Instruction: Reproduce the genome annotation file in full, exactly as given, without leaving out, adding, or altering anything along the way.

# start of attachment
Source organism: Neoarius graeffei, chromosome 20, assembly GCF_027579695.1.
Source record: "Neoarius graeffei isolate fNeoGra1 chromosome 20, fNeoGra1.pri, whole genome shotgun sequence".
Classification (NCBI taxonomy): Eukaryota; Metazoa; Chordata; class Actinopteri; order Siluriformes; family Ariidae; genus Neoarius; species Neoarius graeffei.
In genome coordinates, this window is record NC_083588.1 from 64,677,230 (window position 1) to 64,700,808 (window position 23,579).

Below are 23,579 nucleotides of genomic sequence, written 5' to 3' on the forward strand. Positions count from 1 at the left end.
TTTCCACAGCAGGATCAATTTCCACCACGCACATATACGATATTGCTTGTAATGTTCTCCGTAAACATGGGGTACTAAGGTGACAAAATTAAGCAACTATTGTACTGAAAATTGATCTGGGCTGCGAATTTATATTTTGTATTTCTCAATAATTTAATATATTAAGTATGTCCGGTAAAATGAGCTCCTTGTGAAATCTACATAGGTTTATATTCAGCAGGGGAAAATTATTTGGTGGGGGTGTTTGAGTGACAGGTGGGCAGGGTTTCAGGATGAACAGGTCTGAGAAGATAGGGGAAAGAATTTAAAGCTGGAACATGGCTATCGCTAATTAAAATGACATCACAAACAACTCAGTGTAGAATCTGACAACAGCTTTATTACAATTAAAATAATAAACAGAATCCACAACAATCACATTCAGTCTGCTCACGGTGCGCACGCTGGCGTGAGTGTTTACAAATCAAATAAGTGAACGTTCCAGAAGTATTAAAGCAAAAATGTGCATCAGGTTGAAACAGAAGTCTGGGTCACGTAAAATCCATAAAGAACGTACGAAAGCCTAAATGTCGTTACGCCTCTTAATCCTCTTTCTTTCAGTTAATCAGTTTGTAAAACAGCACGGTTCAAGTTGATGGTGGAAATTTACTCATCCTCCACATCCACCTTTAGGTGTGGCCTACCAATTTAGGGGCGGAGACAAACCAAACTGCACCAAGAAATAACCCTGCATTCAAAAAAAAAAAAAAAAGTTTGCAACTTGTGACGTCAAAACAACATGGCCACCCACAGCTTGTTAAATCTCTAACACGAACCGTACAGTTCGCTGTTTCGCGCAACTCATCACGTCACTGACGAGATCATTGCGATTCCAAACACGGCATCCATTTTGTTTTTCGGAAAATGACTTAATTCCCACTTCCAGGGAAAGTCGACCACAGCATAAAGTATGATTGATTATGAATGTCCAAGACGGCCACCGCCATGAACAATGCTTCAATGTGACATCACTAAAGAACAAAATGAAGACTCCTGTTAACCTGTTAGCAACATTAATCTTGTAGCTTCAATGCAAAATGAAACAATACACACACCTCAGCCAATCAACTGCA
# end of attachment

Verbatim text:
Source organism: Neoarius graeffei, chromosome 20, assembly GCF_027579695.1.
Source record: "Neoarius graeffei isolate fNeoGra1 chromosome 20, fNeoGra1.pri, whole genome shotgun sequence".
Classification (NCBI taxonomy): Eukaryota; Metazoa; Chordata; class Actinopteri; order Siluriformes; family Ariidae; genus Neoarius; species Neoarius graeffei.
In genome coordinates, this window is record NC_083588.1 from 64,677,230 (window position 1) to 64,700,808 (window position 23,579).

Below are 23,579 nucleotides of genomic sequence, written 5' to 3' on the forward strand. Positions count from 1 at the left end.
TTTCCACAGCAGGATCAATTTCCACCACGCACATATACGATATTGCTTGTAATGTTCTCCGTAAACATGGGGTACTAAGGTGACAAAATTAAGCAACTATTGTACTGAAAATTGATCTGGGCTGCGAATTTATATTTTGTATTTCTCAATAATTTAATATATTAAGTATGTCCGGTAAAATGAGCTCCTTGTGAAATCTACATAGGTTTATATTCAGCAGGGGAAAATTATTTGGTGGGGGTGTTTGAGTGACAGGTGGGCAGGGTTTCAGGATGAACAGGTCTGAGAAGATAGGGGAAAGAATTTAAAGCTGGAACATGGCTATCGCTAATTAAAATGACATCACAAACAACTCAGTGTAGAATCTGACAACAGCTTTATTACAATTAAAATAATAAACAGAATCCACAACAATCACATTCAGTCTGCTCACGGTGCGCACGCTGGCGTGAGTGTTTACAAATCAAATAAGTGAACGTTCCAGAAGTATTAAAGCAAAAATGTGCATCAGGTTGAAACAGAAGTCTGGGTCACGTAAAATCCATAAAGAACGTACGAAAGCCTAAATGTCGTTACGCCTCTTAATCCTCTTTCTTTCAGTTAATCAGTTTGTAAAACAGCACGGTTCAAGTTGATGGTGGAAATTTACTCATCCTCCACATCCACCTTTAGGTGTGGCCTACCAATTTAGGGGCGGAGACAAACCAAACTGCACCAAGAAATAACCCTGCATTCAAAAAAAAAAAAAAAAGTTTGCAACTTGTGACGTCAAAACAACATGGCCACCCACAGCTTGTTAAATCTCTAACACGAACCGTACAGTTCGCTGTTTCGCGCAACTCATCACGTCACTGACGAGATCATTGCGATTCCAAACACGGCATCCATTTTGTTTTTCGGAAAATGACTTAATTCCCACTTCCAGGGAAAGTCGACCACAGCATAAAGTATGATTGATTATGAATGTCCAAGACGGCCACCGCCATGAACAATGCTTCAATGTGACATCACTAAAGAACAAAATGAAGACTCCTGTTAACCTGTTAGCAACATTAATCTTGTAGCTTCAATGCAAAATGAAACAATACACACACCTCAGCCAATCAACTGCA